Kate has acknowledge that she is a 'goer' and that she wants to cut back on work to 4 days a week and spend more time with her growing children.
Eventually I would like to address her nutritional deficiencies and work towards reducing the progression of the MS. For now, however, Kate is very happy as she is worrying less and less about her bowels. A follow up email 3 months later, said that she was still taking the herbs and CPMP and had not had any more accidents. She would consider coming back to work on the MS but felt like her diet was taking care of it at the moment.
When working within a naturopathic paradigm it is important not to overlook the obvious in the face of a serious chronic health condition. The importance of taking a thorough case history to identify simple lifestyle habits that may be contributing to the symptoms can reveal a great deal and simple changes can lead to a positive clinical impact for the patient. The holistic nature of naturopathic medicine, slow small changes to diet and lifestyle in combination with gentle herbal medicines have made a huge difference to Kate's quality of life, whilst living with a serious degenerative condition such as MS.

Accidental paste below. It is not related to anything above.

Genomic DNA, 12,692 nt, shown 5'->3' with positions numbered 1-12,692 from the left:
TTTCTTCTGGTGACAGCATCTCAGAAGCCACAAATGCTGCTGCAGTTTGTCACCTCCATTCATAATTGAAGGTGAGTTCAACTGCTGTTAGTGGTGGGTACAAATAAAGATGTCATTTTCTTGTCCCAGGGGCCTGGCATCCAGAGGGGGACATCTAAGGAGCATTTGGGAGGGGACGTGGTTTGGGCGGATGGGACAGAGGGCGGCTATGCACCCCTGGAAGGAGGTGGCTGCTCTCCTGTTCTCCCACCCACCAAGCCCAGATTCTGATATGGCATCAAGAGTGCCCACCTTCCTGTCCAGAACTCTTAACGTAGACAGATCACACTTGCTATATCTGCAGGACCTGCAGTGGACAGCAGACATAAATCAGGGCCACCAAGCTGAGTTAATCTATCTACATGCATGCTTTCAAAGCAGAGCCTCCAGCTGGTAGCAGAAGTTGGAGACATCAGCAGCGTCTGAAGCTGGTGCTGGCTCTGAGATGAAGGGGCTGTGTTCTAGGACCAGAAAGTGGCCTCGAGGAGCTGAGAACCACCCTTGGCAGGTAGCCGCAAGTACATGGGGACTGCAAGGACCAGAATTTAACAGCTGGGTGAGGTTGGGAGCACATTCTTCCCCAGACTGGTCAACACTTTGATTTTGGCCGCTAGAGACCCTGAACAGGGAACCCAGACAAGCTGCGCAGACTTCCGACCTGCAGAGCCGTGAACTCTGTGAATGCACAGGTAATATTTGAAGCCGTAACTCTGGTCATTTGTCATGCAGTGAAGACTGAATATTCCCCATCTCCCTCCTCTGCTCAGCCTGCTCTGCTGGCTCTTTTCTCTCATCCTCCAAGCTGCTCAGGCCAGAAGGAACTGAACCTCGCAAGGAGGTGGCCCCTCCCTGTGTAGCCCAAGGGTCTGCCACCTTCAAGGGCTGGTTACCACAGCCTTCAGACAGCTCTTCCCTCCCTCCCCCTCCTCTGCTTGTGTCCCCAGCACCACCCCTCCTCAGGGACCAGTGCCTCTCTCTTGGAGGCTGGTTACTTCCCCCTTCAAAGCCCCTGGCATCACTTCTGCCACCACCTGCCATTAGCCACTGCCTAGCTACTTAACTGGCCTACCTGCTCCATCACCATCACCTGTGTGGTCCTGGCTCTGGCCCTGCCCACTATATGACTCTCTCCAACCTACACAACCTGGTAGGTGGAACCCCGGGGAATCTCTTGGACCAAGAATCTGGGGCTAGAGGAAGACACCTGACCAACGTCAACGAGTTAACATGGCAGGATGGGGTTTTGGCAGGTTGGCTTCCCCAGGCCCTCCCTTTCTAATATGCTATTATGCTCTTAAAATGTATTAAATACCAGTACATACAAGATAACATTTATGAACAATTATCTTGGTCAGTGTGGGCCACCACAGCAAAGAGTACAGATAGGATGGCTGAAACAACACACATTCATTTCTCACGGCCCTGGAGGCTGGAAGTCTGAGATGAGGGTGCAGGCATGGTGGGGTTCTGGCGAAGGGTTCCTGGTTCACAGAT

Initially, I felt overwhelmed by this case and considered options for referring Kate almost straight away. However, when I reviewed the case and took the MS out of it, I realised I had worked with many women with chronic bowel problems with success in the past. I had a conversation with Kate about this and she was happy to work together--she was not asking me to 'fix her MS', just improve her bowel function. We agreed that if no changes were evident after 2 months, I would refer her on. Once this pressure 'that I was her last resort' was off my shoulders I was able to think about the case in a more holistic and naturopathic perspective, taking her past history, pathology results and clinical history into account. From here I generated the antispasmodic and anxiolytic herb mix that fitted her picture. Stress management techniques and morning bowel re-education processes where key elements in this case.